"Preparation trumps youth," said the winner, Bob Long, who "hated" to think that he couldn't complete the Mongol Derby, a gruelling contest across the steppes of Mongolia.
Bob Long, 70, just became the oldest person to finish what Guinness World Records calls the longest multi-horse race in the world. He also came in first.
"It's nothing," he said during a Facebook livestream shortly after crossing the finish line of the Mongol Derby on Thursday. "You just ride 650 miles on a death march."
The annual race, a 1,000-kilometre competition across the steppes of Mongolia held over 10 days, traces the former mail routes of Genghis Khan with riders changing horses every 40 kilometres, according to the website for the Adventurists, the travel organisation behind the contest and other real-world obstacle courses. (Its site says it's "fighting to make the world less boring.")
Lara Prior-Palmer, who in 2013 became the youngest person — and first woman — to win the race, at 19, described the event in her recent memoir Rough Magic as the "Tour de France on unknown bicycles."
Long, an amateur rider from Boise, Idaho, beat out 43 competitors this year, riding about 100 hours in about 7 1/2 days, on 28 different horses, by his tally.
At the outset, Long was not a favourite to win, said Tom Morgan, this year's race director and the creator of the competition for the Adventurists.
Each year, Morgan said, he spends months plotting the route, enlisting 300 to 400 Mongolian hunting families to work the race and about 1,500 horses to carry contestants across high passes, huge valleys, wooded hills, river crossings, wetland, dunes and open steppe in extreme temperatures.
It costs about US$13,700 ($21300) to enter, which includes a custom-made saddle, access to a medical response team and veterinarians to care for the horses, among other expenses.
"We've had older riders before, and they've struggled for various reasons," Morgan said in an interview Tuesday.
This year, participants' injuries included a broken collarbone, a punctured lung and a broken rib. (There were zero horse injuries.)
"The fundamental essence of an adventure has to incorporate the unknown," Morgan said. "The most rich experiences come from this sort of slightly chaotic moments when you're not completely prepared."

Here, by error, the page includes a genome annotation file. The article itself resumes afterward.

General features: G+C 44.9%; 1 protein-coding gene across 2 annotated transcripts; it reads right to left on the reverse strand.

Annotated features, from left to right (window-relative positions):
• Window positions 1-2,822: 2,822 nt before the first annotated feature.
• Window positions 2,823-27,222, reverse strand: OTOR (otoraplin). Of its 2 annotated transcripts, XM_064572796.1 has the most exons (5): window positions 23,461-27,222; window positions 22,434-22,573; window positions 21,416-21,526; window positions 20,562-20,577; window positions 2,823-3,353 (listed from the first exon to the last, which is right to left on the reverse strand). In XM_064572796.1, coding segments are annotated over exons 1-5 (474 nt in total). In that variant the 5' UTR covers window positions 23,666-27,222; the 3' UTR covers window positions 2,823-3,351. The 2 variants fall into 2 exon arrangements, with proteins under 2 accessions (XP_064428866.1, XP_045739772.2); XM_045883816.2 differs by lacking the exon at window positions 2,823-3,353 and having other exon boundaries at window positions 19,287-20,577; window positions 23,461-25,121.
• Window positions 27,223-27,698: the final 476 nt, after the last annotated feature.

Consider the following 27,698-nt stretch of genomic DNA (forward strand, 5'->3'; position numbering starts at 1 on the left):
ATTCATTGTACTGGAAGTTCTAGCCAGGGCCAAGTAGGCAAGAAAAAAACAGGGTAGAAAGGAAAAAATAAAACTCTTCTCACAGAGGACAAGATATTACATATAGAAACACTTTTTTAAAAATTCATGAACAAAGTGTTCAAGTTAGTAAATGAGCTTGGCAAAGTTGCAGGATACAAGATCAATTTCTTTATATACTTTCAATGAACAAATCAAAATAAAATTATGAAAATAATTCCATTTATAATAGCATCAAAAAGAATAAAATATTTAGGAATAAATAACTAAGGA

But Long is now "a legend," he said.
On Tuesday, Long had just returned to Boise after several long-haul flights from Ulaanbaatar, Mongolia. Reached by telephone, he said that he was getting used to sleeping in a bed again and that his gastrointestinal system was reacquainting itself to American food.
Long, who retired as the chief technology officer for a health care technology company, said he was inspired to enter the competition after watching All the Wild Horses, a film about the race.
"It took me about 15 minutes to decide that I could do that," he said. He "hated" to think that he couldn't.
Long had grown up riding in Wyoming, which he said had similar open landscape to the steppes of Mongolia, and he prepared physically and psychologically for the race.
"In January I couldn't spell endurance," he joked.
Over the course of several months, he trained with previous winners of the race, practicing riding four or five horses a day as far as each could go, and learned how to change horses efficiently.
It was this training that Long said put him in good stead for the race, even against younger competitors.
"Preparation trumps youth," he said.
Each time he was ahead during the race itself, he gave his horse a blue ribbon that he'd brought from home. He handed out flavoured lip balm, colorful stickers and barrettes to the children in the homes where he stayed throughout the race. And he made little baggies with a pocket knife and two cigarettes to give to each of the herdsmen.
"It didn't take long for them to stand in line to help me," he said.
On the third day of the race, Long took a shortcut and pulled ahead of the other riders.
It was unnerving to be the leader, he said, "to be out in the middle of nowhere and not be able to know for sure if you're making the right decision or to confer with anyone."
But he was familiar with the solitude of the wilderness from his childhood.
"I had opportunity to give thanks for the blessings I was experiencing and to talk to God," he said.
He also sang There's a Coach Comin' In from the 1969 film Paint Your Wagon.
The Mongolian herdsmen awarded him a horse, which his daughter wants to name "Derby." But he was not sure how to bring it back. So he said he left the herdsmen enough money to take care of it for a year.
Long said that he was thinking about reaching out to Defense Secretary Mark T. Esper, who received a horse from his Mongolian counterpart earlier this year, to see if he might give his horse a lift home.
During his race, Long wore an angel pin and carried a photograph his mother had taken of him as a boy with his father and his Shetland pony "Buttons."
Next week, he will ride in Wyoming to scout a location for his parents' ashes, which he's placed in bronze boots, so they can see the Tetons and be close to his brother, who was killed in an airplane crash.
"I believe my mom was riding with me," he said. "I think she helped pick me up a couple of times."
Written by: Emily S. Rueb
© 2019 THE NEW YORK TIMES